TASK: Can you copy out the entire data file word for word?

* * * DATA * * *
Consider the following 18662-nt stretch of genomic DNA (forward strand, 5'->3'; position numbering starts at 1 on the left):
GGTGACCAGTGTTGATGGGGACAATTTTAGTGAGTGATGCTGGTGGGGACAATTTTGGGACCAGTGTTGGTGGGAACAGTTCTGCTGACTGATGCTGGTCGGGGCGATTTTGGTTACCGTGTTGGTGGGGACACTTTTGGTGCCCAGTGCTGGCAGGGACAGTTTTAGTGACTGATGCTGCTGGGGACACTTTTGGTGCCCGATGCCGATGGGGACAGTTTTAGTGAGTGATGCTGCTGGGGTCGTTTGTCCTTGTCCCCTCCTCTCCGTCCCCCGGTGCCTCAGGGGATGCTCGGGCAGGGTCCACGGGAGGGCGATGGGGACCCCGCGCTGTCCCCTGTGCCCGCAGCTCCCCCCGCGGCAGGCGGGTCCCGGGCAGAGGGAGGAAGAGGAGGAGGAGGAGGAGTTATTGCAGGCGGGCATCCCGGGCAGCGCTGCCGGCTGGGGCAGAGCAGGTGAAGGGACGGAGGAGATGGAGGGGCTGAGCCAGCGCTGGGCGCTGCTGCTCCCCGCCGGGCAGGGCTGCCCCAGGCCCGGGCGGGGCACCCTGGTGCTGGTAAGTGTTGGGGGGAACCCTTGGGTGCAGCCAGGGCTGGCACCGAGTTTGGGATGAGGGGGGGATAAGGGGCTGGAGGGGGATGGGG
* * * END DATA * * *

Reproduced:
Consider the following 18662-nt stretch of genomic DNA (forward strand, 5'->3'; position numbering starts at 1 on the left):
GGTGACCAGTGTTGATGGGGACAATTTTAGTGAGTGATGCTGGTGGGGACAATTTTGGGACCAGTGTTGGTGGGAACAGTTCTGCTGACTGATGCTGGTCGGGGCGATTTTGGTTACCGTGTTGGTGGGGACACTTTTGGTGCCCAGTGCTGGCAGGGACAGTTTTAGTGACTGATGCTGCTGGGGACACTTTTGGTGCCCGATGCCGATGGGGACAGTTTTAGTGAGTGATGCTGCTGGGGTCGTTTGTCCTTGTCCCCTCCTCTCCGTCCCCCGGTGCCTCAGGGGATGCTCGGGCAGGGTCCACGGGAGGGCGATGGGGACCCCGCGCTGTCCCCTGTGCCCGCAGCTCCCCCCGCGGCAGGCGGGTCCCGGGCAGAGGGAGGAAGAGGAGGAGGAGGAGGAGTTATTGCAGGCGGGCATCCCGGGCAGCGCTGCCGGCTGGGGCAGAGCAGGTGAAGGGACGGAGGAGATGGAGGGGCTGAGCCAGCGCTGGGCGCTGCTGCTCCCCGCCGGGCAGGGCTGCCCCAGGCCCGGGCGGGGCACCCTGGTGCTGGTAAGTGTTGGGGGGAACCCTTGGGTGCAGCCAGGGCTGGCACCGAGTTTGGGATGAGGGGGGGATAAGGGGCTGGAGGGGGATGGGG